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Hampshire County, West Virginia

From Academic Kids

Image:Map of West Virginia highlighting Hampshire County.png

Hampshire County is a county located in the state of West Virginia. As of 2000, the population is 20,203. Its county seat is Romney6. Hampshire County was created by the Virginia General Assembly on December 13, 1753 from parts of Frederick and Augusta counties (Virginia) and is the oldest county in the state of West Virginia. The county lies in both West Virginia's Eastern Panhandle and Potomac Highlands regions.

Contents

Nomenclature

Although its creation was authorized in 1753, Hampshire County was not actually organized until 1757 because the area was not considered safe due to the outbreak of the French and Indian War (1754-1763). According to Samuel Kercheval's A History of the Valley of Virginia, the county was named in honor of its several prize hogs. The story goes that Thomas Fairfax, 6th Lord Fairfax of Cameron, who owned the Royal Grant to the area, came upon some very large hogs in Winchester and asked where they had been raised. He was told that they were from the South Branch Potomac River Valley (now Hampshire County). He remarked that when a county was formed west of Frederick that he would name it in honor of Hampshire County, England, famous for its very fat hogs.

Geography

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Hampshire.gif
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According to the U.S. Census Bureau, the county has a total area of 1,670 km² (645 mi²). 1,662 km² (642 mi²) of it is land and 8 km² (3 mi²) of it is water. The total area is 0.45% water.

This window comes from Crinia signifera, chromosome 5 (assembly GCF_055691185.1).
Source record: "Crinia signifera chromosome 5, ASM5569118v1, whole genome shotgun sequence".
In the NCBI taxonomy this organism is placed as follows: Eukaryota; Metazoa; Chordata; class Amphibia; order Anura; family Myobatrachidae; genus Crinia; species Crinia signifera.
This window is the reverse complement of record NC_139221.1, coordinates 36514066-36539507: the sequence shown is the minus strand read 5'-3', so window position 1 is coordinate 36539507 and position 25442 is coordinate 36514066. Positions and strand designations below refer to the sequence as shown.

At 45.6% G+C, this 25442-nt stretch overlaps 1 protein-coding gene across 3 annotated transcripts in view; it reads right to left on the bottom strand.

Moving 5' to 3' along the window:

Magisterial Districts

  • Bloomery
  • Capon
  • Capon Bridge (town)
  • Gore
  • Mill Creek
  • Romney
  • Romney (town)
  • Sherman
  • Springfield

Hampshire County Maps

Demographics

As of the census2 of 2000, there are 20,203 people, 7,955 households, and 5,640 families residing in the county. The population density is 12/km² (32/mi²). There are 11,185 housing units at an average density of 7/km² (17/mi²). The racial makeup of the county is 98.04% White, 0.83% Black or African American, 0.24% Native American, 0.16% Asian, 0.02% Pacific Islander, 0.12% from other races, and 0.59% from two or more races. 0.55% of the population are Hispanic or Latino of any race.

There are 7,955 households out of which 31.30% have children under the age of 18 living with them, 56.70% are married couples living together, 9.50% have a female householder with no husband present, and 29.10% are non-families. 24.60% of all households are made up of individuals and 10.60% have someone living alone who is 65 years of age or older. The average household size is 2.49 and the average family size is 2.94.

In the county, the population is spread out with 25.10% under the age of 18, 7.10% from 18 to 24, 27.60% from 25 to 44, 25.60% from 45 to 64, and 14.60% who are 65 years of age or older. The median age is 38 years. For every 100 females there are 99.70 males. For every 100 females age 18 and over, there are 97.30 males.